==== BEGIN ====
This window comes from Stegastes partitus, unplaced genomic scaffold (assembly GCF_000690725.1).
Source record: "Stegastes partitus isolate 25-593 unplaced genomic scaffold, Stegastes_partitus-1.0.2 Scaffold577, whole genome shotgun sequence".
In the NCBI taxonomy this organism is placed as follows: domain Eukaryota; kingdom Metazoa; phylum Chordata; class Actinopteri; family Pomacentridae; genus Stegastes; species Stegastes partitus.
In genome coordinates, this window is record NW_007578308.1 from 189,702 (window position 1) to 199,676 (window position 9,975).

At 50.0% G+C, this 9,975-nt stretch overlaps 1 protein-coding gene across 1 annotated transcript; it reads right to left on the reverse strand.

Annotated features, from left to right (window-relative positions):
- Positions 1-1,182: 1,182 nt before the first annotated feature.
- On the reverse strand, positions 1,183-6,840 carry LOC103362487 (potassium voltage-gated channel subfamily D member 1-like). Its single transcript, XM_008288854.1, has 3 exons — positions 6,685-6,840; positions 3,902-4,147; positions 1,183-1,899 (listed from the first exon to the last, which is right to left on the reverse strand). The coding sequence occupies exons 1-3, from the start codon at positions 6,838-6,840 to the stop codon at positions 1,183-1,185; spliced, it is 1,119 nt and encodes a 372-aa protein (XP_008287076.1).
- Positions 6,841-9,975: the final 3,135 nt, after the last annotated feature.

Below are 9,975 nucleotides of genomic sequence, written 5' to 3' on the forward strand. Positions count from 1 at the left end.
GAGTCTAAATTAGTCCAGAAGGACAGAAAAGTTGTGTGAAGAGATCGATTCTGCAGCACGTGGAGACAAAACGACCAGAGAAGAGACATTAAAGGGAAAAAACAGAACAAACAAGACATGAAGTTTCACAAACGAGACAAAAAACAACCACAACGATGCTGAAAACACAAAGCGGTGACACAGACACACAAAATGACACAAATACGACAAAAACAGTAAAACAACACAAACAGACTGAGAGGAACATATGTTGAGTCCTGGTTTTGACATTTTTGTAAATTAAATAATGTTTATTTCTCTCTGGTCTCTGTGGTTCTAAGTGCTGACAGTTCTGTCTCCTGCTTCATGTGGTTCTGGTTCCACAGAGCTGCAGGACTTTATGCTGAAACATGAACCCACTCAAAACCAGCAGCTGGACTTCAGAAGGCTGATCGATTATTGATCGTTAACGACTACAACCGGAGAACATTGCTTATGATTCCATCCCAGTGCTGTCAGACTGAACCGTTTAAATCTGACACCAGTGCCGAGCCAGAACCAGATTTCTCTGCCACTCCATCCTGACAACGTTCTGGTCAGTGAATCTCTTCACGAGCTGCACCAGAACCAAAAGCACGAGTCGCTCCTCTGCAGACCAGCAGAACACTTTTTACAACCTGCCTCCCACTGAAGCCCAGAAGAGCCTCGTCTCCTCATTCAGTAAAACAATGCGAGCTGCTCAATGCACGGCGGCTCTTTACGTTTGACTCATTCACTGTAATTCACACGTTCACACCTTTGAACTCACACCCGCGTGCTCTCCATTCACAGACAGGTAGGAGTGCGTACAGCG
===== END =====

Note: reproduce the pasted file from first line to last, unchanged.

This window comes from Stegastes partitus, unplaced genomic scaffold (assembly GCF_000690725.1).
Source record: "Stegastes partitus isolate 25-593 unplaced genomic scaffold, Stegastes_partitus-1.0.2 Scaffold577, whole genome shotgun sequence".
In the NCBI taxonomy this organism is placed as follows: domain Eukaryota; kingdom Metazoa; phylum Chordata; class Actinopteri; family Pomacentridae; genus Stegastes; species Stegastes partitus.
In genome coordinates, this window is record NW_007578308.1 from 189,702 (window position 1) to 199,676 (window position 9,975).

At 50.0% G+C, this 9,975-nt stretch overlaps 1 protein-coding gene across 1 annotated transcript; it reads right to left on the reverse strand.

Annotated features, from left to right (window-relative positions):
- Positions 1-1,182: 1,182 nt before the first annotated feature.
- On the reverse strand, positions 1,183-6,840 carry LOC103362487 (potassium voltage-gated channel subfamily D member 1-like). Its single transcript, XM_008288854.1, has 3 exons — positions 6,685-6,840; positions 3,902-4,147; positions 1,183-1,899 (listed from the first exon to the last, which is right to left on the reverse strand). The coding sequence occupies exons 1-3, from the start codon at positions 6,838-6,840 to the stop codon at positions 1,183-1,185; spliced, it is 1,119 nt and encodes a 372-aa protein (XP_008287076.1).
- Positions 6,841-9,975: the final 3,135 nt, after the last annotated feature.

Below are 9,975 nucleotides of genomic sequence, written 5' to 3' on the forward strand. Positions count from 1 at the left end.
GAGTCTAAATTAGTCCAGAAGGACAGAAAAGTTGTGTGAAGAGATCGATTCTGCAGCACGTGGAGACAAAACGACCAGAGAAGAGACATTAAAGGGAAAAAACAGAACAAACAAGACATGAAGTTTCACAAACGAGACAAAAAACAACCACAACGATGCTGAAAACACAAAGCGGTGACACAGACACACAAAATGACACAAATACGACAAAAACAGTAAAACAACACAAACAGACTGAGAGGAACATATGTTGAGTCCTGGTTTTGACATTTTTGTAAATTAAATAATGTTTATTTCTCTCTGGTCTCTGTGGTTCTAAGTGCTGACAGTTCTGTCTCCTGCTTCATGTGGTTCTGGTTCCACAGAGCTGCAGGACTTTATGCTGAAACATGAACCCACTCAAAACCAGCAGCTGGACTTCAGAAGGCTGATCGATTATTGATCGTTAACGACTACAACCGGAGAACATTGCTTATGATTCCATCCCAGTGCTGTCAGACTGAACCGTTTAAATCTGACACCAGTGCCGAGCCAGAACCAGATTTCTCTGCCACTCCATCCTGACAACGTTCTGGTCAGTGAATCTCTTCACGAGCTGCACCAGAACCAAAAGCACGAGTCGCTCCTCTGCAGACCAGCAGAACACTTTTTACAACCTGCCTCCCACTGAAGCCCAGAAGAGCCTCGTCTCCTCATTCAGTAAAACAATGCGAGCTGCTCAATGCACGGCGGCTCTTTACGTTTGACTCATTCACTGTAATTCACACGTTCACACCTTTGAACTCACACCCGCGTGCTCTCCATTCACAGACAGGTAGGAGTGCGTACAGCG